What are the Benefits and Risks of the IoT for Businesses?
What is IoT?In simple terms, the IoT describes billions of physical devices that are now connected to the internet, and which collect and share data. Those devices can be as small as a smart light bulb or as large as a driverless truck or aeroplane. In the case of an aeroplane, a jet engine these days is fitted with thousands of sensors that collect and send data back to the aeroplane operator, so they can understand in real time how it is performing.2 There are essentially three kinds of ‘things’ that connect to the IoT – those that collect and send data, those that receive data and act on it, and those that do both. For instance, a sensor in commercial kitchen refrigerator might detect a fault or simply that the temperature is too high. That IoT-connected sensor will pass that information to another device, via the internet, which – having received that data - might act to either alert someone to the issue or automatically adjust the temperature.1 An example of an IoT device that might do both could be an agricultural sensor that collects data on soil moisture and then acts by turning irrigation systems on or off.1
What are the Benefits of IoT?
Even though the IoT has been around since 2008,3 its applications are expanding all the time – but already we can see from existing uses that plenty of benefits can accrue.1
At present those benefits broadly break down across three main areas:
- Efficiency: For instance, using sensors to track the performance of machinery 24/7 and without any human input. That provides vital data that businesses can use to make sure machinery is operating efficiently, or to spot potential problems before they become major issues.
- Safety: IoT sensors can automatically detect threats to the business from, for instance, temperature, power loss, flooding and a wide range of other issues – giving it more time to respond and minimise any resulting issues. IoT devices can also be used to strengthen physical security, by detecting and alerting businesses to unauthorised access.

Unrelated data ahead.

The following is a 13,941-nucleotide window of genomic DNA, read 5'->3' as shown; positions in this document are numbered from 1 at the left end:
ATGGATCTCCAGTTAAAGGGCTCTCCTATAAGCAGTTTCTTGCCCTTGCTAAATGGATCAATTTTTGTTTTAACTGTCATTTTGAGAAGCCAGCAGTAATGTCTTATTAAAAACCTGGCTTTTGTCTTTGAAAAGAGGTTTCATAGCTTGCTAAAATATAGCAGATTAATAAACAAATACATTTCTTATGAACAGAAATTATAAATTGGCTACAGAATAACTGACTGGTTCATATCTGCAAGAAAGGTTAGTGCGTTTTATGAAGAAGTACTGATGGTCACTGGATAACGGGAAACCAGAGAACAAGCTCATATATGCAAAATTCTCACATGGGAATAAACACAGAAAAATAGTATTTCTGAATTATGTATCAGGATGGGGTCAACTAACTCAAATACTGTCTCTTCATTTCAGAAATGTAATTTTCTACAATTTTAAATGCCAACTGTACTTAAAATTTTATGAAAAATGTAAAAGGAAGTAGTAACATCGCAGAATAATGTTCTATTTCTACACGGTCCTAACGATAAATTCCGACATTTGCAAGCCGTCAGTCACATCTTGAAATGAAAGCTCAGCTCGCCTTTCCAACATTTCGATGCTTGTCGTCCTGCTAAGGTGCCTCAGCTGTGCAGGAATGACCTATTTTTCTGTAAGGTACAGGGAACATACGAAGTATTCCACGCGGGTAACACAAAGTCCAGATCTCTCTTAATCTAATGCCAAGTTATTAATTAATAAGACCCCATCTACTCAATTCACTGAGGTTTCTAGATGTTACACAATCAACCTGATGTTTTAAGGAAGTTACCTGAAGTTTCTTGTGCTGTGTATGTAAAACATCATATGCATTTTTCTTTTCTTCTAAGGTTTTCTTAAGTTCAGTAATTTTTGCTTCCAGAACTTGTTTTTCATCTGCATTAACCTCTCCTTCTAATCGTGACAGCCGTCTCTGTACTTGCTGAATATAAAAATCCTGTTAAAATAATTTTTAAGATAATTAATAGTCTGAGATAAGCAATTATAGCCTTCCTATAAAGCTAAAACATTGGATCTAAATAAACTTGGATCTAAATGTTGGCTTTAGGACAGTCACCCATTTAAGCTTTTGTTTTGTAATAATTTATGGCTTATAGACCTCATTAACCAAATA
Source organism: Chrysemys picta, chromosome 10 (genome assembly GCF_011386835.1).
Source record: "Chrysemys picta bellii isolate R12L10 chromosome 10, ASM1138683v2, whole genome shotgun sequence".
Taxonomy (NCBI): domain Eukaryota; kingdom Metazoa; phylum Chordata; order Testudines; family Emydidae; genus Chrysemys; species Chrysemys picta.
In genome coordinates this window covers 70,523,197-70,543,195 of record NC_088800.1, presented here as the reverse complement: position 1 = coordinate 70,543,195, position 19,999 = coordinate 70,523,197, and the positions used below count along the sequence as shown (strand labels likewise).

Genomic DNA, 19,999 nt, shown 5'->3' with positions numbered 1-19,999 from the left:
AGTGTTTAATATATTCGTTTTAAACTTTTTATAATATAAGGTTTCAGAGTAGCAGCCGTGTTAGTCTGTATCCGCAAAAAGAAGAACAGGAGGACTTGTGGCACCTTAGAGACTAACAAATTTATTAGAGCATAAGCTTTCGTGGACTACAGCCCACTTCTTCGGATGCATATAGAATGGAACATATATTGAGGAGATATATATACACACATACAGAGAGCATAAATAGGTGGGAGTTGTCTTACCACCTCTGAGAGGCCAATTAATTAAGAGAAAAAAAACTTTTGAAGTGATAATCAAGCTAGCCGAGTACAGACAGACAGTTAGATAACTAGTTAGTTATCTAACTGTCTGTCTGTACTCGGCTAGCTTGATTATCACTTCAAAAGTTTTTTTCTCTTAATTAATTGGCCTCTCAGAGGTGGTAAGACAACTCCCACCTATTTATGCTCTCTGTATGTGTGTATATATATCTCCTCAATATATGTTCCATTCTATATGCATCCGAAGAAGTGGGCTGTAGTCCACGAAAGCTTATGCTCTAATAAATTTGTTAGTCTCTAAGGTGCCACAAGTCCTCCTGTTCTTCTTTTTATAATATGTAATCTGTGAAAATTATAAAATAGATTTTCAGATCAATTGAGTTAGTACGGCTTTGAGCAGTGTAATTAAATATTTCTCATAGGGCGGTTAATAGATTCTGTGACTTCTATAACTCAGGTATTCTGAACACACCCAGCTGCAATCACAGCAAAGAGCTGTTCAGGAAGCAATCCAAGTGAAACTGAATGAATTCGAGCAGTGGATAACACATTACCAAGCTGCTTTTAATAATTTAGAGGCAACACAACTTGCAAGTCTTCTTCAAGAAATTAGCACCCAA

- Cost savings: One example here is using IoT sensors to monitor power consumption in real time, providing data that can help to identify efficiencies and cost savings. Equally, by taking over manual, repetitive monitoring tasks, IoT sensors can enable staff members to focus their time on higher value activities.1
Where is IoT Currently Being Used?
The applications for the IoT are many and varied but, in a commercial setting, retail was one of the first industries to take advantage. In retail, smart IoT sensors are being used to track inventory as it moves through the supply chain and, in some cases, right up to the point of sale – for instance in Amazon Go, no checkout stores.
Those applications are not limited to retail. In fact, any industry seeking to find efficiencies in supply chain management can find efficiencies through the IoT – from hospitality to manufacturing.4
Another industry that has already embraced the IoT is logistics. Freight, fleet management and shipping companies are already using ‘smart tags’ attached to parcels and consignments so they can track location, speed and even storage conditions in real time.4 That visibility lets freight managers plan capacity more accurately and also provide end customers with more detailed information about the location and status of their consignments.5